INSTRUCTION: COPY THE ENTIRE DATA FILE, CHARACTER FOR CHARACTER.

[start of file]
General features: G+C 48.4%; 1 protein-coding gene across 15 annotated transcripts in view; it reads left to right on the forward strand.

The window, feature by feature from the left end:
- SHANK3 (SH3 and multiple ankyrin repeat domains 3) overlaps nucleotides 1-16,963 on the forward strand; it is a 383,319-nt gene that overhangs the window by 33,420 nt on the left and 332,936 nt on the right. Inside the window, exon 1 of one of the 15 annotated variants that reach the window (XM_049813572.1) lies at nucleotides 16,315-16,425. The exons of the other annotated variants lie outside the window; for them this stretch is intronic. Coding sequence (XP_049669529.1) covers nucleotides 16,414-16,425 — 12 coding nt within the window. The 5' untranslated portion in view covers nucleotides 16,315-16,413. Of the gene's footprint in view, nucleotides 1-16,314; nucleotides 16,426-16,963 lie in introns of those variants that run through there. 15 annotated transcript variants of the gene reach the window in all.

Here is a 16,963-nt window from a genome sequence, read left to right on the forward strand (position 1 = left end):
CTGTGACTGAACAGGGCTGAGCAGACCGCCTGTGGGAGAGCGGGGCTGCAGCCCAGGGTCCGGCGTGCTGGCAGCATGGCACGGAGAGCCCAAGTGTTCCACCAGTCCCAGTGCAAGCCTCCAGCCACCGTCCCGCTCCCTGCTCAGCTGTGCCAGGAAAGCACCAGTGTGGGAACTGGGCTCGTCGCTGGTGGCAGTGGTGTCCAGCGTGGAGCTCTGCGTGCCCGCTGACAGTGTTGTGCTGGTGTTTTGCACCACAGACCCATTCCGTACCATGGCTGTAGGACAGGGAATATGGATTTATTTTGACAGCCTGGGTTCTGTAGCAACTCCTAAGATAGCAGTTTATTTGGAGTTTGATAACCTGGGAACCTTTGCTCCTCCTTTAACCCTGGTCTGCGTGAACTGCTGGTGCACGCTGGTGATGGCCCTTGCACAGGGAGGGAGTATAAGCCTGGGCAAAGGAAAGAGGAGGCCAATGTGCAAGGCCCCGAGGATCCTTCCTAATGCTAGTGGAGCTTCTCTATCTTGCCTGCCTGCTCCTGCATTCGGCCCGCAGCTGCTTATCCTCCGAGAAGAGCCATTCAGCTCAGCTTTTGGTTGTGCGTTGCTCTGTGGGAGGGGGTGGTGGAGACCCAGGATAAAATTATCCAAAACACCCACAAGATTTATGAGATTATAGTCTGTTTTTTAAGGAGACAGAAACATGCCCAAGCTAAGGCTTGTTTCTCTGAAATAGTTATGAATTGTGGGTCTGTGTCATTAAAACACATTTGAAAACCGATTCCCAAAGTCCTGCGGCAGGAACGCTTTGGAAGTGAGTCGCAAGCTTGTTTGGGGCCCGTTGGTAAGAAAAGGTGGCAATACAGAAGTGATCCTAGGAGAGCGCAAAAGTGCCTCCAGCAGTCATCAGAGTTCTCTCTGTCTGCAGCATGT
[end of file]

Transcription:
General features: G+C 48.4%; 1 protein-coding gene across 15 annotated transcripts in view; it reads left to right on the forward strand.

The window, feature by feature from the left end:
- SHANK3 (SH3 and multiple ankyrin repeat domains 3) overlaps nucleotides 1-16,963 on the forward strand; it is a 383,319-nt gene that overhangs the window by 33,420 nt on the left and 332,936 nt on the right. Inside the window, exon 1 of one of the 15 annotated variants that reach the window (XM_049813572.1) lies at nucleotides 16,315-16,425. The exons of the other annotated variants lie outside the window; for them this stretch is intronic. Coding sequence (XP_049669529.1) covers nucleotides 16,414-16,425 — 12 coding nt within the window. The 5' untranslated portion in view covers nucleotides 16,315-16,413. Of the gene's footprint in view, nucleotides 1-16,314; nucleotides 16,426-16,963 lie in introns of those variants that run through there. 15 annotated transcript variants of the gene reach the window in all.

Here is a 16,963-nt window from a genome sequence, read left to right on the forward strand (position 1 = left end):
CTGTGACTGAACAGGGCTGAGCAGACCGCCTGTGGGAGAGCGGGGCTGCAGCCCAGGGTCCGGCGTGCTGGCAGCATGGCACGGAGAGCCCAAGTGTTCCACCAGTCCCAGTGCAAGCCTCCAGCCACCGTCCCGCTCCCTGCTCAGCTGTGCCAGGAAAGCACCAGTGTGGGAACTGGGCTCGTCGCTGGTGGCAGTGGTGTCCAGCGTGGAGCTCTGCGTGCCCGCTGACAGTGTTGTGCTGGTGTTTTGCACCACAGACCCATTCCGTACCATGGCTGTAGGACAGGGAATATGGATTTATTTTGACAGCCTGGGTTCTGTAGCAACTCCTAAGATAGCAGTTTATTTGGAGTTTGATAACCTGGGAACCTTTGCTCCTCCTTTAACCCTGGTCTGCGTGAACTGCTGGTGCACGCTGGTGATGGCCCTTGCACAGGGAGGGAGTATAAGCCTGGGCAAAGGAAAGAGGAGGCCAATGTGCAAGGCCCCGAGGATCCTTCCTAATGCTAGTGGAGCTTCTCTATCTTGCCTGCCTGCTCCTGCATTCGGCCCGCAGCTGCTTATCCTCCGAGAAGAGCCATTCAGCTCAGCTTTTGGTTGTGCGTTGCTCTGTGGGAGGGGGTGGTGGAGACCCAGGATAAAATTATCCAAAACACCCACAAGATTTATGAGATTATAGTCTGTTTTTTAAGGAGACAGAAACATGCCCAAGCTAAGGCTTGTTTCTCTGAAATAGTTATGAATTGTGGGTCTGTGTCATTAAAACACATTTGAAAACCGATTCCCAAAGTCCTGCGGCAGGAACGCTTTGGAAGTGAGTCGCAAGCTTGTTTGGGGCCCGTTGGTAAGAAAAGGTGGCAATACAGAAGTGATCCTAGGAGAGCGCAAAAGTGCCTCCAGCAGTCATCAGAGTTCTCTCTGTCTGCAGCATGT